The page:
Similar considerations apply to the gay-rights movement and same-sex marriage. Some in the gay-rights movement are looking forward to the day when a liberal Democratic president and a liberal Democratic Senate will have assigned the Supreme Court at least five justices who will be sympathetic to the argument that same-sex marriage is a fundamental right guaranteed by some “penumbra” of the U.S. Constitution. This may be a few years off, however. In the meantime, activists may feel that the “tides of history” are moving their way. As Americans grow more enlightened and hence more tolerant, as the older generation of homophobes dies off and a younger generation takes over, and as old-fashioned forms of Christianity fade in significance, it is inevitable that gay marriage will be legalized across the country. Perhaps this will happen on a state-by-state basis, either through state legislatures or through state supreme courts; or perhaps it will happen because the U.S. Supreme Court will recognize a universal right to the institution. But it hardly matters which path is followed, for same-sex marriage is the “wave of the future.” Like it or not, it’s coming.
This optimism on the part of gay-marriage proponents is, I suggest, premature, just as the optimism of the right-to-abortion proponents was premature. The voice of conscience stood in the way of universal acceptance of abortion, and a similar voice will stand in the way of acceptance of gay marriage. This latter voice is perhaps better described as the “voice of nature” than as the voice of conscience. The gay-rights movement and moral liberals generally believe that “prejudice” against homosexuality (homophobia, as they like to call it) is, like racial prejudice, something people learn when growing up; and, like racial prejudice, it can be eradicated by giving people a different kind of growing-up experience. “You have to be taught to hate,” as the old song goes — so don’t teach kids to be homophobic. In fact, teach them the opposite, and when they grow up they will be great supporters of same-sex marriage.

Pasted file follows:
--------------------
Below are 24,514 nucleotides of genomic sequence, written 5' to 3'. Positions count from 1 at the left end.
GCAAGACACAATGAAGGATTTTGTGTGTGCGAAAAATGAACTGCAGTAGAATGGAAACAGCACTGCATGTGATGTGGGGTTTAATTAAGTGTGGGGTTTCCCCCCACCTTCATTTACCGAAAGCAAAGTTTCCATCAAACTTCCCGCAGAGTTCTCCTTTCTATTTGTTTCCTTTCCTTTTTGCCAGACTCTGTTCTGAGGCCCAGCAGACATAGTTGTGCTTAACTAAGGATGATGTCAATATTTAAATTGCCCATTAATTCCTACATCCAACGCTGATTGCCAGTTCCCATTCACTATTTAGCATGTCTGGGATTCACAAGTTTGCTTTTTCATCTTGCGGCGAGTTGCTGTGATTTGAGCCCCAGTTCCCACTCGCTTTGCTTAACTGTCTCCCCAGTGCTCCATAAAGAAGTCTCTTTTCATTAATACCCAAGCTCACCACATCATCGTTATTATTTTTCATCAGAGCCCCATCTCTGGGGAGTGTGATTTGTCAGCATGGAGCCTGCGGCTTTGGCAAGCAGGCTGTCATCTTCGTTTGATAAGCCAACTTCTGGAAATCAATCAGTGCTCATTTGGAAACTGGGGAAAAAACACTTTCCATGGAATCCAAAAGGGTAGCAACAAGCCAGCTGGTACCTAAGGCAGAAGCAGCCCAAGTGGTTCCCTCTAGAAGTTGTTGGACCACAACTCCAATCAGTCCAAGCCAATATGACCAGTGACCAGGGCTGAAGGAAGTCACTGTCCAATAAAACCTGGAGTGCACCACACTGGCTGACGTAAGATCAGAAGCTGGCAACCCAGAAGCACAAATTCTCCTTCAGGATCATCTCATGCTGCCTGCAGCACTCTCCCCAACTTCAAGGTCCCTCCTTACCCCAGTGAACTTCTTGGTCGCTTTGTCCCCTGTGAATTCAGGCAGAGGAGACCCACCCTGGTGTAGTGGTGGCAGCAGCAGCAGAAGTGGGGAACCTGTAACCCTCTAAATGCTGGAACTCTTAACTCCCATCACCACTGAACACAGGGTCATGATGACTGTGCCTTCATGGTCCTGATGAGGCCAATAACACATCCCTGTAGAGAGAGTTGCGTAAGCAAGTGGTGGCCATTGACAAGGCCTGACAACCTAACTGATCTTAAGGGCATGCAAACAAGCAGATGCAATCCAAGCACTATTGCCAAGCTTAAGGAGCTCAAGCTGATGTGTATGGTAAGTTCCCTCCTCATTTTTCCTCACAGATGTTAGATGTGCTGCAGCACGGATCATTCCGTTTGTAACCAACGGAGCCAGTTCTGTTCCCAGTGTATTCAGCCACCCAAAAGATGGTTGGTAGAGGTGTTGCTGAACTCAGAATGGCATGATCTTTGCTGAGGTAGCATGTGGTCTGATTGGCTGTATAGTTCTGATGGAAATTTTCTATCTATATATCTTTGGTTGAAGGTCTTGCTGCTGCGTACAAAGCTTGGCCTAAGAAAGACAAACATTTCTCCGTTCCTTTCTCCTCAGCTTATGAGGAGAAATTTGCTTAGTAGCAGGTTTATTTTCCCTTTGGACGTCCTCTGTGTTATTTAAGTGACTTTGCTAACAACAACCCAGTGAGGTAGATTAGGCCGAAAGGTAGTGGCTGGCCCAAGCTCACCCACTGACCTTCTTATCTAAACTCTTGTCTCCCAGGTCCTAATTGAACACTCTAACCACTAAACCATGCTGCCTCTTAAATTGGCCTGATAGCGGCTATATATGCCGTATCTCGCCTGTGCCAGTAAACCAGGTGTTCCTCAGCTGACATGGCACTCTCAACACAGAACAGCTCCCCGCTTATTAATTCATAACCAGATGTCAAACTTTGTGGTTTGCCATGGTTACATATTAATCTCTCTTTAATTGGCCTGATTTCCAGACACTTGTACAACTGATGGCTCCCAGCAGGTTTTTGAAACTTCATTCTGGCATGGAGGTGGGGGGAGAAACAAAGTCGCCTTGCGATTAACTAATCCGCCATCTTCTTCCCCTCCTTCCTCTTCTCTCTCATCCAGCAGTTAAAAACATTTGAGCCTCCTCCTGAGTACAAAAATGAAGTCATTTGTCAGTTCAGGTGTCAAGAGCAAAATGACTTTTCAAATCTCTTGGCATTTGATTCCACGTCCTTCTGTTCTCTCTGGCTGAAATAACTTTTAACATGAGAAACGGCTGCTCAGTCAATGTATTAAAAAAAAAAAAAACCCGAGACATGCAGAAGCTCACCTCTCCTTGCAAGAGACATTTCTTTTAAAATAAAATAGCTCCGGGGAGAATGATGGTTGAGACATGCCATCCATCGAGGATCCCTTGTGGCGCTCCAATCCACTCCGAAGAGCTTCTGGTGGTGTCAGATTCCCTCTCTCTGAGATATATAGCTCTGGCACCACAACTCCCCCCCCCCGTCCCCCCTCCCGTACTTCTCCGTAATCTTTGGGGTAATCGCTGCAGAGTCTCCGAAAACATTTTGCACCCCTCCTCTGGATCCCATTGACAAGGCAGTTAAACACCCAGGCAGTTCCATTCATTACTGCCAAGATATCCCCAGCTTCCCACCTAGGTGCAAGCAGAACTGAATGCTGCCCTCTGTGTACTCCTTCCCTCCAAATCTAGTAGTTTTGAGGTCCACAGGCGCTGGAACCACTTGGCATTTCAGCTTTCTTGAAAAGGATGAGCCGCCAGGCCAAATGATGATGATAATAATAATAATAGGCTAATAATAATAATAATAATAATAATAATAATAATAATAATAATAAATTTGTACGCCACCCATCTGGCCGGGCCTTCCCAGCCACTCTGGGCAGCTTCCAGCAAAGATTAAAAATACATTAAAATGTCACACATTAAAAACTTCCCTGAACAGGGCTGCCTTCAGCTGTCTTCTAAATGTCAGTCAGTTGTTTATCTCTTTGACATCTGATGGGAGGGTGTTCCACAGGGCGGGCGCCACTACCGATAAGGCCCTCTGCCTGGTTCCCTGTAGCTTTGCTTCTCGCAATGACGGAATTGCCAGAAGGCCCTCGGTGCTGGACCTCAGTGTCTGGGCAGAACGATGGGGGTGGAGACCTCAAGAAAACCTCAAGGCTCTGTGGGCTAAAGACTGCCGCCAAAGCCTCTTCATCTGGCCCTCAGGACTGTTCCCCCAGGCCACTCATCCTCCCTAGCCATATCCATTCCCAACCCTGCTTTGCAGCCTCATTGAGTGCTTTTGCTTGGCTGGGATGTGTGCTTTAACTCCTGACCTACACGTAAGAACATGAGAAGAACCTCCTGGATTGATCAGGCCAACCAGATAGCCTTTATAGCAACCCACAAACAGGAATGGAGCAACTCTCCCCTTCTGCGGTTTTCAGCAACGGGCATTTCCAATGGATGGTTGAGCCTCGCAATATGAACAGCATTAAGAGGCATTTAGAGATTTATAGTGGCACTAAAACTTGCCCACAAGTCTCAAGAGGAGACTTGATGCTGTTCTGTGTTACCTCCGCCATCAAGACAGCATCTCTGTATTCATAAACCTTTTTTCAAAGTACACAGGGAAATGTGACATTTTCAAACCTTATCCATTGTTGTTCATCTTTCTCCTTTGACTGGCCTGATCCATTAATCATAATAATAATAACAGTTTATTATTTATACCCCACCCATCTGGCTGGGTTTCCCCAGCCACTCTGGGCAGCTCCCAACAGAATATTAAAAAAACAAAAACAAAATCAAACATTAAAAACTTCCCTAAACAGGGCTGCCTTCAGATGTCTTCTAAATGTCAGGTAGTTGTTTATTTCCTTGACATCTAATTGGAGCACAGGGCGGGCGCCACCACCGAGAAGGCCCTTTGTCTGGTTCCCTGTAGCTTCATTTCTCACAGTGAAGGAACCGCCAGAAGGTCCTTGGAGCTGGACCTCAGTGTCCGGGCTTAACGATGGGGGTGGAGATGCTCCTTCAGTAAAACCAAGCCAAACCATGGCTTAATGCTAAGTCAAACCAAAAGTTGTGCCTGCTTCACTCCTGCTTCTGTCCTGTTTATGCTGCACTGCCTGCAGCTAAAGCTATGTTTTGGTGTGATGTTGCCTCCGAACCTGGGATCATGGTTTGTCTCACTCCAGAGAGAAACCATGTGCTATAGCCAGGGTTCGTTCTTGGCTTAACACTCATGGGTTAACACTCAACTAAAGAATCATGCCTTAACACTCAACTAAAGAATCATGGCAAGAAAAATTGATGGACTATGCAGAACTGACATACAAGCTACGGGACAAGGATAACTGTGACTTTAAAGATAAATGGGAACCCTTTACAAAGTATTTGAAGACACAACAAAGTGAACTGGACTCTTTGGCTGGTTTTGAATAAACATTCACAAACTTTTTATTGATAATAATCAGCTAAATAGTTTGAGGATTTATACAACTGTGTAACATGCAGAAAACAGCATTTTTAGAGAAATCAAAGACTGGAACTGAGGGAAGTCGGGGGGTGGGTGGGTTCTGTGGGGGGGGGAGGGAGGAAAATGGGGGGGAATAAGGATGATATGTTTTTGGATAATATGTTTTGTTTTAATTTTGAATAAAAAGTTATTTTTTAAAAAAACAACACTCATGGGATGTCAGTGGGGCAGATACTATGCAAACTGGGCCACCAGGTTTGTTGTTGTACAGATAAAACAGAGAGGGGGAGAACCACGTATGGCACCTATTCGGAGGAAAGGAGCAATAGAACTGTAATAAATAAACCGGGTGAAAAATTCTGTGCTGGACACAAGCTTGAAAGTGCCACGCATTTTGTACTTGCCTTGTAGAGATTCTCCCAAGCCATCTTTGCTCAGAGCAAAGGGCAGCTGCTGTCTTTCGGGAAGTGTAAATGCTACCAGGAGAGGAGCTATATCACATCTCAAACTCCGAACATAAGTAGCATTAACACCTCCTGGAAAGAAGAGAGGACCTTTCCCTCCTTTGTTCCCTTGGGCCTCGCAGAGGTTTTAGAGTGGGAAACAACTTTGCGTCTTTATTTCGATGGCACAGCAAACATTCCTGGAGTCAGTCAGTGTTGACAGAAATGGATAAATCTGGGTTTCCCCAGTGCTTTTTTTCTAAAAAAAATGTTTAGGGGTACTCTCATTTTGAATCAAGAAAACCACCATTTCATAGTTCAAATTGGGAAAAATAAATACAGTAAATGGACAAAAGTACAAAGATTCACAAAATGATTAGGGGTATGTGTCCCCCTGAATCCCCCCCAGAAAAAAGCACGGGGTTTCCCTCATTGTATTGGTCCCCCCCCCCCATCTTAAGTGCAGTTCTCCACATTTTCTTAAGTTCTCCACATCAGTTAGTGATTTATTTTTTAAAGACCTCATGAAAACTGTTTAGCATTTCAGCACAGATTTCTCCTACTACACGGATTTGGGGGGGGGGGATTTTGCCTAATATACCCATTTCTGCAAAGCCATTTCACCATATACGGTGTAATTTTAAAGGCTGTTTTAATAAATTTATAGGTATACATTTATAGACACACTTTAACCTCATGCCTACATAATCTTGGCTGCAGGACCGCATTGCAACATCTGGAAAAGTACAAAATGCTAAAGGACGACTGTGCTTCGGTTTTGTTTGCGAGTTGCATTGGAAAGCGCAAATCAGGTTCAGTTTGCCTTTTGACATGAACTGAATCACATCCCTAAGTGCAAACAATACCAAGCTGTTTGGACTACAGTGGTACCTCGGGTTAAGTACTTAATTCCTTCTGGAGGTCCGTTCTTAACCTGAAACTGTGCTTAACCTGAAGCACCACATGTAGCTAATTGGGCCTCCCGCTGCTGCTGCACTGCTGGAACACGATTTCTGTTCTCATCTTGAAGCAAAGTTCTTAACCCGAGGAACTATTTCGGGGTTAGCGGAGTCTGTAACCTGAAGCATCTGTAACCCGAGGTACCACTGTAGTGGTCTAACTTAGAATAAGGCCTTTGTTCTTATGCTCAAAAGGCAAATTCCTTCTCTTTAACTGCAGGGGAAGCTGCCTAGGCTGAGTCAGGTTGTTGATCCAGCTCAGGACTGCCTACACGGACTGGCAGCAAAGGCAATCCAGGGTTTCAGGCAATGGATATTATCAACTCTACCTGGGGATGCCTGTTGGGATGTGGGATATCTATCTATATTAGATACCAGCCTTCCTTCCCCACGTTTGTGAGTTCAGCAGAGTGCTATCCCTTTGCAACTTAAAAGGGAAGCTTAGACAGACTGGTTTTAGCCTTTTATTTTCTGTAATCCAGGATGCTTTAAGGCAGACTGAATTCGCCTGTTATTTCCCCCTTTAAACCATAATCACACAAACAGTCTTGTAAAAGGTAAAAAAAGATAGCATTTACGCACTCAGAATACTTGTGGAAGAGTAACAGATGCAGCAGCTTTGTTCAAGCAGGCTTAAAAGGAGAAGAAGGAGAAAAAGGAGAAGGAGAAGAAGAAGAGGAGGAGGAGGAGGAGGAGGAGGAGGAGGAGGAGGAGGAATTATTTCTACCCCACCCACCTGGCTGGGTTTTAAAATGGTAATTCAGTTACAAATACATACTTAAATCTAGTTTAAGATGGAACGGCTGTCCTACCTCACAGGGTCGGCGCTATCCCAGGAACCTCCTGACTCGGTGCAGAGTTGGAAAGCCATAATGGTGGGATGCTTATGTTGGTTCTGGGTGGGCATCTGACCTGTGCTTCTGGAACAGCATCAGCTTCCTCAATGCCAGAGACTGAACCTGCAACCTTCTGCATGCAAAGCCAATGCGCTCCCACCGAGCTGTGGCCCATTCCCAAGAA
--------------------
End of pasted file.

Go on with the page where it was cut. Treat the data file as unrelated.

But I’m not so sure. I strongly suspect (and, of course, I will be accused of homophobia for harboring this politically incorrect suspicion) that there is a voice of nature telling us that homosexual conduct is unnatural and that same-sex marriage is perhaps doubly so. It may be that moral liberals, because of their growing-up experiences, have been able to ignore this voice of nature in themselves, but it is still speaking to most people. Many of us are embarrassed by this voice, since society today tells us that there is no such thing, or that what we mistake for conscience or the voice of nature is nothing more than homophobia.
But if there is such a voice of nature — and I think there is — then the proponents of gay marriage had better not count their wave-of-the-future chickens.


  • David R. Carlin Jr.

    David R. Carlin Jr. is a politician and sociologist who served as a Democratic majority leader of the Rhode Island Senate. His books include “Can a Catholic Be a Democrat?: How the Party I Loved Became the Enemy of My Religion” and “The Decline and Fall of the Catholic Church in America.” Carlin is a current professor of sociology and philosophy at the Community College of Rhode Island at Newport.